Pre-Test and Analysis of a Reinforced Concrete Slab Subjected to Blast From a Non-Confined Explosive

Pre-Test and Analysis of a Reinforced Concrete Slab Subjected to Blast From a Non-Confined Explosive

Fausto B. Mendonça (Aeronautics Institute of Technology, Brazil) and Girum S. Urgessa (George Mason University, USA)
Copyright: © 2018 |Pages: 16
DOI: 10.4018/978-1-5225-2903-3.ch013


A large scale experimental program consisting of testing 10 RC slabs with different variations of concrete compressive strength, reinforcement ratio and retrofit was conducted in Brazil. As part of that test program, a small-scale blast pre-test setup and associated dynamic analysis were conducted in order to confirm the proper functioning of the blast test sensors (pressure gages, displacement meter and accelerometers). The results of the pre-test were compared with theoretical blast wave parameter predictions using established equations and maximum displacement predictions using simplified dynamic analysis. The pre-test experiment provided useful insights and was shown to be critical for the success of the subsequent large scale blast tests.
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Representative Blast Test Experiments Using Rc Slabs

The study of RC structures subjected to blast has been growing since the 20th century. Lessons from many accidents and two World Wars boosted research efforts in this area. In 1960, the first edition of the manual “Structures to Resist the Effects of Accidental Explosions” (Department of Defense, 2008) was published. Nevertheless, construction materials continue to evolve in composition and continue to provide more resistance to blast loads. Design codes and practice still lag behind in adopting or mandating requirements for blast analysis and design. Nonetheless, researchers have been conducting blast tests to improve our understanding of structural response for blast effects (Choi et al., 2008; Urgessa, 2009; Urgessa and Maji, 2010). Zhao and Chen (2013) conducted blast tests to verify the response of a thin RC slab with 42 MPa (6.09 ksi) having three different equivalent TNT mass and stand-off distance. Their tests verified that the higher the TNT mass and the lower the stand-off distance, the higher the damage recorded. In addition, their results pointed out that the response of concrete and reinforcement when subjected to blast have an increase in resistance, the dynamic increase factor (ASCE, 2010; Ngo et al., 2007; Urgessa, 2010).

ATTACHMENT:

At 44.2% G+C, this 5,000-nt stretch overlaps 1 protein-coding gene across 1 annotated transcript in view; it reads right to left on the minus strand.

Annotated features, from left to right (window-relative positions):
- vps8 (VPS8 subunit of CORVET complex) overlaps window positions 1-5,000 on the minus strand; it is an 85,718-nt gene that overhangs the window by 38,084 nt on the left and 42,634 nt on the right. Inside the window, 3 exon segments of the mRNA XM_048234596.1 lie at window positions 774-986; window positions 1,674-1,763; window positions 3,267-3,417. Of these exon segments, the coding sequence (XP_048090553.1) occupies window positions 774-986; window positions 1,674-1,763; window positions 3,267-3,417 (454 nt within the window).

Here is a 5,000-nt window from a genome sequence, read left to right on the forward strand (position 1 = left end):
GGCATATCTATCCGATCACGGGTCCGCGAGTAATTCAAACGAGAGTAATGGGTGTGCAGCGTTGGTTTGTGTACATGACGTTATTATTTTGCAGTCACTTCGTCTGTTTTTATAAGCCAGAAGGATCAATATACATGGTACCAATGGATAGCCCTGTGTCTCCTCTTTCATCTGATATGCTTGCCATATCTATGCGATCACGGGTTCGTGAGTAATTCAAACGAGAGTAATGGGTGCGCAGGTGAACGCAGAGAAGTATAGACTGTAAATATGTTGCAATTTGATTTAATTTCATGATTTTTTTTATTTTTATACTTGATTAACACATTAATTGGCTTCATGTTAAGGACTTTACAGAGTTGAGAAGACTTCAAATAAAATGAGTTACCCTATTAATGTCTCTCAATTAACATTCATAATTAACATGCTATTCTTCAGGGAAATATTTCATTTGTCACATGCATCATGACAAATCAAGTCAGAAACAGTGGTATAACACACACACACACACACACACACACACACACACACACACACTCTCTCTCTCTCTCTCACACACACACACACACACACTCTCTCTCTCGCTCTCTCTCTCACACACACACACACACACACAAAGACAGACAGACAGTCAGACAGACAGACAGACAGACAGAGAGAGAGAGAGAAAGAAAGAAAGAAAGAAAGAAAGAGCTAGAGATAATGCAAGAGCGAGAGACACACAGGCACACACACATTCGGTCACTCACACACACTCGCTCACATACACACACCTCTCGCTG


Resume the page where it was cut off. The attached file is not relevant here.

Castedo et al. (2015) presented full-scale slab tests with variations in concrete mix composition. They showed that adding steel and polypropylene fibers to the slab resulted in a higher capacity to support blast waves. The steel fibers improved the tensile strength of the concrete and the polypropylene improved the capacity to absorb energy in opening cracks.

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